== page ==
News this Week

Science  05 Apr 2013:
Vol. 340, Issue 6128, pp. 14
  1. Around the World

    1 - New Delhi
    India Denies Cancer Drug Patent
    2 - Ottawa
    Canada Withdraws From U.N. Desertification Treaty
    3 - Graz, Austria
    ESA Eyes Forest-Measuring Space Mission
    4 - Shanghai, China
    New Avian Flu Kills Two

    New Delhi

    India Denies Cancer Drug Patent

    India's Supreme Court this week denied a patent sought 7 years ago by Novartis, the Swiss pharma company, for a crystal (pill) form of its celebrated anticancer drug Glivec (also known as Gleevec).

    Groups pushing for low-cost medicines, such as Doctors Without Borders, cheered, while biotech and pharmaceutical groups warned of a possible chill in new drug development. The immediate impact will be to clear the way for cheap Indian versions of Glivec. According to The Wall Street Journal, the cost of treatment with Novartis's Glivec is about $1900 per month compared with $175 per month for generic drug versions made by Indian companies.

    The key molecule (imatinib) was patented outside India in 1993, but India's patent office—which has not given Novartis a patent on any form of imatinib—rejected the company's request for a patent on the crystalline form in 2006 on the grounds that it wasn't a significant innovation. The Indian Supreme Court upheld that decision.

    Novartis, noting that it provides Glivec free of charge to 95% of patients in India who receive a prescription for it, issued a statement saying that the court's decision "discourages innovative drug discovery essential to advancing medical science."


    Canada Withdraws From U.N. Desertification Treaty


    Canada's Conservative government announced last week that it is withdrawing from a U.N. convention to combat desertification signed by 194 other nations, fueling critics' concerns that the country is increasingly an outlier on climate change. Green Party leader Elizabeth May decried the move as a sign of the Conservative government's indifference to environmental protection. Prime Minister Stephen Harper said the move was about fiscal prudence, with only 18% of Canada's annual contribution of CAD$350,000 "actually spent on programming" rather than bureaucratic measures, he told Parliament last week during a question period.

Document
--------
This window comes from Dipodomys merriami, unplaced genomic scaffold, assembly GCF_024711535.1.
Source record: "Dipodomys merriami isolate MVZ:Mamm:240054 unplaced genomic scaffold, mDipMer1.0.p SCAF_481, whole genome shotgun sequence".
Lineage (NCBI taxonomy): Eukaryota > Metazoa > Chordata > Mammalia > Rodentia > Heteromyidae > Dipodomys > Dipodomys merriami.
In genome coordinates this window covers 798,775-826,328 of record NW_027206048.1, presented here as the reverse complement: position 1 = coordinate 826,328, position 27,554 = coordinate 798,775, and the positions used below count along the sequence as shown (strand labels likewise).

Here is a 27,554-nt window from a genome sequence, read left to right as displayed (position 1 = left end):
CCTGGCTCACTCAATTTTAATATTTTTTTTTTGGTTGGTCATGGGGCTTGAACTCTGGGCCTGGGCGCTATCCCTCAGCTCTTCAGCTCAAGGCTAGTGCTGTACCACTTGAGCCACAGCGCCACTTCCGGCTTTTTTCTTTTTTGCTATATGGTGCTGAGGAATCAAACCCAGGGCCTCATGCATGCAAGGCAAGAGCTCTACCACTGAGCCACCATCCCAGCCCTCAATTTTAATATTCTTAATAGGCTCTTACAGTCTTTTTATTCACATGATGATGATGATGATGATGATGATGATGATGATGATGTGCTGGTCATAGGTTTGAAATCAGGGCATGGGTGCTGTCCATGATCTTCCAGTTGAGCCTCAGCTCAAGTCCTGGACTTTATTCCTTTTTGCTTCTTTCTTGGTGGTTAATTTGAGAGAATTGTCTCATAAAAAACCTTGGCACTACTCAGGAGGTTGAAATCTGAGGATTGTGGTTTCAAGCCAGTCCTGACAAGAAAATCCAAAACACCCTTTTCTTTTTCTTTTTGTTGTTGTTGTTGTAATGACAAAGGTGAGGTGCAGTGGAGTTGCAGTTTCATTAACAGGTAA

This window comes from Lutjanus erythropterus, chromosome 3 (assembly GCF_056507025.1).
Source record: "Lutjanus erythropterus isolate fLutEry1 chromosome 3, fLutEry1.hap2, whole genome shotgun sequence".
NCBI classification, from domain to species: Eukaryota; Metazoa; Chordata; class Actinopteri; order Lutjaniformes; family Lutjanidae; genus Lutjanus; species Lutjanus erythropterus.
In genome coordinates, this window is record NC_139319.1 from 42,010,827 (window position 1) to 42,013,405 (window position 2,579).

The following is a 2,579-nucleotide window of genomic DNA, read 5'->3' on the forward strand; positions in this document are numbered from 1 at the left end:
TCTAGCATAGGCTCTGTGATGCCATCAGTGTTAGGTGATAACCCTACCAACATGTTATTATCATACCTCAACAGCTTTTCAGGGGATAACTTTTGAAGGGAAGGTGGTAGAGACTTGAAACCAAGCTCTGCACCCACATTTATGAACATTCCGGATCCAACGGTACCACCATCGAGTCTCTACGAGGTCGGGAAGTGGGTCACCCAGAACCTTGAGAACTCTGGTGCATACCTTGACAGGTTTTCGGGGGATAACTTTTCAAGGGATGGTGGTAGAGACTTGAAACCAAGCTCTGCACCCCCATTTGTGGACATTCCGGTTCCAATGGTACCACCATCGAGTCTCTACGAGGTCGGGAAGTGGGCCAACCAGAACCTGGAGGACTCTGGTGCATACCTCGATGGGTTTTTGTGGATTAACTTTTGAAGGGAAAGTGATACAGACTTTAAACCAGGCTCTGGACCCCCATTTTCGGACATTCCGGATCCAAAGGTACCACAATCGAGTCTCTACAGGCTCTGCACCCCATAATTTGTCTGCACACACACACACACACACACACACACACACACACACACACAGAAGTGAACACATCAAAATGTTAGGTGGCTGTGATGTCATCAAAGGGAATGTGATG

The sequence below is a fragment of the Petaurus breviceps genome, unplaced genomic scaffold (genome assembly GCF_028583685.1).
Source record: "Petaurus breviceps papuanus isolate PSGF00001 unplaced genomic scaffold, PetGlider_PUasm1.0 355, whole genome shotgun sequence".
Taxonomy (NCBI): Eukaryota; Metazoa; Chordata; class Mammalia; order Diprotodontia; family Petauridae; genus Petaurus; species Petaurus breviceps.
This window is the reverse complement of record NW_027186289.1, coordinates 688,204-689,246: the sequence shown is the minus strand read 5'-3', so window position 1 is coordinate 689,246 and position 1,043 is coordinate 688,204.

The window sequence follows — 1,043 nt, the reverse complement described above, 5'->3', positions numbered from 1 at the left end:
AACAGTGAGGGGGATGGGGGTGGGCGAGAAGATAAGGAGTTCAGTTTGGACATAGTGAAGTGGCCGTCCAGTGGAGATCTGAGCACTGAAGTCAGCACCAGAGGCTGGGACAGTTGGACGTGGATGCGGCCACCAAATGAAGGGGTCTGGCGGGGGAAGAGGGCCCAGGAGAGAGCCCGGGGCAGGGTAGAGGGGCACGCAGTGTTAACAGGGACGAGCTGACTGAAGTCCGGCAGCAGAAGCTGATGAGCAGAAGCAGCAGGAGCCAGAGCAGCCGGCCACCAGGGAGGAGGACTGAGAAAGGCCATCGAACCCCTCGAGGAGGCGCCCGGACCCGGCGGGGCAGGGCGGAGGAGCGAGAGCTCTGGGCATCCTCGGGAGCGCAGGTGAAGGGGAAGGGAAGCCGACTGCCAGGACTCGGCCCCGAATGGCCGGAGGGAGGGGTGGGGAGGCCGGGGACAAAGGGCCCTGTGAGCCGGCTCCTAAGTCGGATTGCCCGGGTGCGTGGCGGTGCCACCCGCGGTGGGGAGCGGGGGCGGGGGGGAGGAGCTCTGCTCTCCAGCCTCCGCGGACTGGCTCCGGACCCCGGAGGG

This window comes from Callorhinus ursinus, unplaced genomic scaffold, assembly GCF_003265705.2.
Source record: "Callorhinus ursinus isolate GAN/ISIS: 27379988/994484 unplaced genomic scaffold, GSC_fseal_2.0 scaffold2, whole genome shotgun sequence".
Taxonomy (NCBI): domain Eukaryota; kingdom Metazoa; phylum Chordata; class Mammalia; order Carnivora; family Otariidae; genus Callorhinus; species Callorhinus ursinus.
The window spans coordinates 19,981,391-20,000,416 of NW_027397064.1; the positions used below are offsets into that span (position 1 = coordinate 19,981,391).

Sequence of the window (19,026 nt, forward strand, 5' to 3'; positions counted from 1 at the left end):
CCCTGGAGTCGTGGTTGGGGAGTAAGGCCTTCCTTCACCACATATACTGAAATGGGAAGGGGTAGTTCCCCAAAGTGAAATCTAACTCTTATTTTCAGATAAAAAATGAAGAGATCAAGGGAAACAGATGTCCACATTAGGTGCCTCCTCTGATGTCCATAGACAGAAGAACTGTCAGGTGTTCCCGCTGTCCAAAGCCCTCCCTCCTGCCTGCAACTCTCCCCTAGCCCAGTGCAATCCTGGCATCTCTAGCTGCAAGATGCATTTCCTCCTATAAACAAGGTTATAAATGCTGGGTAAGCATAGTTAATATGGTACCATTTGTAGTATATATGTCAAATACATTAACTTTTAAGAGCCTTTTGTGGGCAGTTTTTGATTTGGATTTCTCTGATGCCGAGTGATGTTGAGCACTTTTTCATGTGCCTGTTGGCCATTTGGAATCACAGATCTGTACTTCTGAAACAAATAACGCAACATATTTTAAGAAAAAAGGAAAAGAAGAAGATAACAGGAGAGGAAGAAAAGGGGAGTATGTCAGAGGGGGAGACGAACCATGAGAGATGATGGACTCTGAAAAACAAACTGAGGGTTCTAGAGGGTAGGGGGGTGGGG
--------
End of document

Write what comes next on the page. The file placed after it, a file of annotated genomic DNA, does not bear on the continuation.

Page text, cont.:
Noting that Canada was one of the first countries to sign onto the 1994 treaty, New Democratic and foreign affairs critic Paul Dewar said its decision to withdraw shows "that they either did not understand this convention, or they're willingly isolating Canada even more."

    The government said Canada will not attend an international scientific conference on the convention taking place this month in Bonn, Germany. Dewar surmised that "maybe they were concerned because we hadn't been doing enough. Maybe they were concerned because they were going to be asked to do more. I don't know. … It's a real head scratcher."

    Graz, Austria

    ESA Eyes Forest-Measuring Space Mission

    CREDIT: © ESA/P. CARRIL, 2012

    Biomass, a mission to measure the carbon content of the world's forests, is likely to get the go-ahead from the European Space Agency (ESA). Last month, the agency selected the €420 million mission over two other candidates, according to Volker Liebig, ESA's head of Earth observation. But the final decision rests with ESA's Earth Observation Programme Board, made up of representatives from ESA's 20 member states, which will meet in early May.

    Biomass will use radio waves to assess the amount of material in a forest. Radio waves at different polarizations bounce off different parts of the forest canopy and soil; by measuring the power and phase of the reflected polarized beams, Biomass can calculate the mass, height, and structure of the forest.